Today, the dog the world calls the English Bulldog is really a Pug Bulldog cross, a fine animal in its own right but not a true working Bulldog. In fact, the working English Bulldog became extinct in his native land at the turn of the 19th century. Fortunately he survived in America, especially in the mountainous regions of the rural south. There he was saved from extinction because he still had work to do. Hogs and cattle were allowed to free range in this rugged terrain where fences were impossible and could only be caught with hardy English Bulldogs.

Throughout the south and the southwest, Bulldogs were also used as guard dogs. In the 19th century and earlier there are numerous historical records of large plantation Bulldogs or estate Bulldogs that were kept in yards sometimes on chains and used on human bad guys. Plantation bullies were occasionally allowed to roam in prison yards, patrolling open spaces between cells and main wall. Regional varieties developed and many names were applied to the southern Bulldogs. Some of the more common names were Old English White, White English, Swamp Bulldog, Backwoods Bulldog, English Pit, Old Country White and many others.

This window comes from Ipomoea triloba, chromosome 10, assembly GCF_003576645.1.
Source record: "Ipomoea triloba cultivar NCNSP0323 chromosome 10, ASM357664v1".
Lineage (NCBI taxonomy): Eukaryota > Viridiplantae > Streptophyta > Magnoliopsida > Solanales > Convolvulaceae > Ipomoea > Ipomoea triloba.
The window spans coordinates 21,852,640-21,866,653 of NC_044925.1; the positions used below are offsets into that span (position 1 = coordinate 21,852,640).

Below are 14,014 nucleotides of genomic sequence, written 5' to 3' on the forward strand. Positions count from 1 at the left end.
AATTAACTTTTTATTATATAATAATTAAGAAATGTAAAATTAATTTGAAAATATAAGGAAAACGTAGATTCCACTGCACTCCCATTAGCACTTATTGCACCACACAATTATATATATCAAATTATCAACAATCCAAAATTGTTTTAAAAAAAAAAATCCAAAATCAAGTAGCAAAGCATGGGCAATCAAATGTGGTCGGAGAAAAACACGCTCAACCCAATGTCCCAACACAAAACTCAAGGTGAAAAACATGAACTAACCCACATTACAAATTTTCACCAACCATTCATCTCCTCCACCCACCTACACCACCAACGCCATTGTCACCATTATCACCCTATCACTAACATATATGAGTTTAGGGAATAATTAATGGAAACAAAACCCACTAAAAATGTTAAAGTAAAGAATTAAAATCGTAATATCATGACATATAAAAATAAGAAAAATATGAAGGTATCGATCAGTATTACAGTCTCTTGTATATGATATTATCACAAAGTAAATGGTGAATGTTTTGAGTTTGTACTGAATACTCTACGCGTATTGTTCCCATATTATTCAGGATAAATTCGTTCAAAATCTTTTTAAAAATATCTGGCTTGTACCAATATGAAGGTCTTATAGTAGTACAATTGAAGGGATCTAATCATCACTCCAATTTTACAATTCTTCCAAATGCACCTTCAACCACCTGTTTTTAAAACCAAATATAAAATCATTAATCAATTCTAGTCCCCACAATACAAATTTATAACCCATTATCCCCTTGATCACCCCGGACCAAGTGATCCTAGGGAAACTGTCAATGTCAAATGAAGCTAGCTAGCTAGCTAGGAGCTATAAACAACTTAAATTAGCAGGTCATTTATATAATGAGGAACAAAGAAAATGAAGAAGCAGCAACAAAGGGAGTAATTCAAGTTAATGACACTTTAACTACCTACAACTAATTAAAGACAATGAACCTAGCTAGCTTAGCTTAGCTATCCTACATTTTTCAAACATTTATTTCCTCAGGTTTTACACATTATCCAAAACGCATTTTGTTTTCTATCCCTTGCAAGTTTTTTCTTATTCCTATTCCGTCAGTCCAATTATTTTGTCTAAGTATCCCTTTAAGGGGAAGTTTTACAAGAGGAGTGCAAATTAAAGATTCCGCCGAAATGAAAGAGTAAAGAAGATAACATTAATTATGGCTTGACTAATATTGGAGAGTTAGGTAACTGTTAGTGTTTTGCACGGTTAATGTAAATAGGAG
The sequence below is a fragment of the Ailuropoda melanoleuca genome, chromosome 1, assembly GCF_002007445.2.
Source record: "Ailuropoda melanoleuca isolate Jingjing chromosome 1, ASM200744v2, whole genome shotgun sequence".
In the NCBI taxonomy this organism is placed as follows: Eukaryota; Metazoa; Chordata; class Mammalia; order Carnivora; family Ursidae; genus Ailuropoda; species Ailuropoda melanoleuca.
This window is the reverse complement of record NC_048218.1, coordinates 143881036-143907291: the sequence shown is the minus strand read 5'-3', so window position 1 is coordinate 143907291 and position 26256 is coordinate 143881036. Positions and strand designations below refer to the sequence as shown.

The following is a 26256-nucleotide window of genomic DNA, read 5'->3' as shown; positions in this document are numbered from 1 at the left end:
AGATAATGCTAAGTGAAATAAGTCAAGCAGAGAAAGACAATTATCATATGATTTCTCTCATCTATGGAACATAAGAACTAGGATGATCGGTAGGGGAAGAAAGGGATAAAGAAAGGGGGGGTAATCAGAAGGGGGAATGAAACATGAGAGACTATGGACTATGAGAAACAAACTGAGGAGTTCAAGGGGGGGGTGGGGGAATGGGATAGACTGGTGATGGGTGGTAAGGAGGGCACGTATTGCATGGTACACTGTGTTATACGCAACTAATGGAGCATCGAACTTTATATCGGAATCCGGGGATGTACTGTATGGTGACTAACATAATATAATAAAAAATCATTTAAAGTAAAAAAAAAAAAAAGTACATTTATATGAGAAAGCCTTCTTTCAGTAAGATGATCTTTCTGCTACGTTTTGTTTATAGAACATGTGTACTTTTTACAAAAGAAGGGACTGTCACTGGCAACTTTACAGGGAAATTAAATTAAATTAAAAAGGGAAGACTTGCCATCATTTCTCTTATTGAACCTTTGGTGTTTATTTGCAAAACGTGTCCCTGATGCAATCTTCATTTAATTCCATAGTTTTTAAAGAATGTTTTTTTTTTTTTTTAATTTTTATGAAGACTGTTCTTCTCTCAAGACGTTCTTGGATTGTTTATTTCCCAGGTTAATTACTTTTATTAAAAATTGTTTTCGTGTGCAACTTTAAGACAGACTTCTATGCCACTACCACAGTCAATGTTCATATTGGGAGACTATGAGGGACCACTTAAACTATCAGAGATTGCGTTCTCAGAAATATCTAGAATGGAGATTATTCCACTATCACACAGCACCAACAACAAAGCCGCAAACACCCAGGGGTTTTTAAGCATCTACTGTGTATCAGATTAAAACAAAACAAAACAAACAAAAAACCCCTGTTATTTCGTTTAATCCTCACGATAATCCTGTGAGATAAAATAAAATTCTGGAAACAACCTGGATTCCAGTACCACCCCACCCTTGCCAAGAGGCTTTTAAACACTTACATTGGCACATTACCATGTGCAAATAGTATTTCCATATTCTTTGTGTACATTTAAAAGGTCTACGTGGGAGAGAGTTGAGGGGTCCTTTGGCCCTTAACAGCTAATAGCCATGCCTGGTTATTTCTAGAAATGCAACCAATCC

Toward the end of the 1960s, the last remnants of working English Bulldogs were disappearing from the rural south. Large agribusiness firms were consolidating land and eliminating small scale ranching. Also, small all terrain vehicles were allowing farmers to herd, catch and move cattle without dog assistance. It looked like the working English Bulldog was truly going to become extinct once and for all.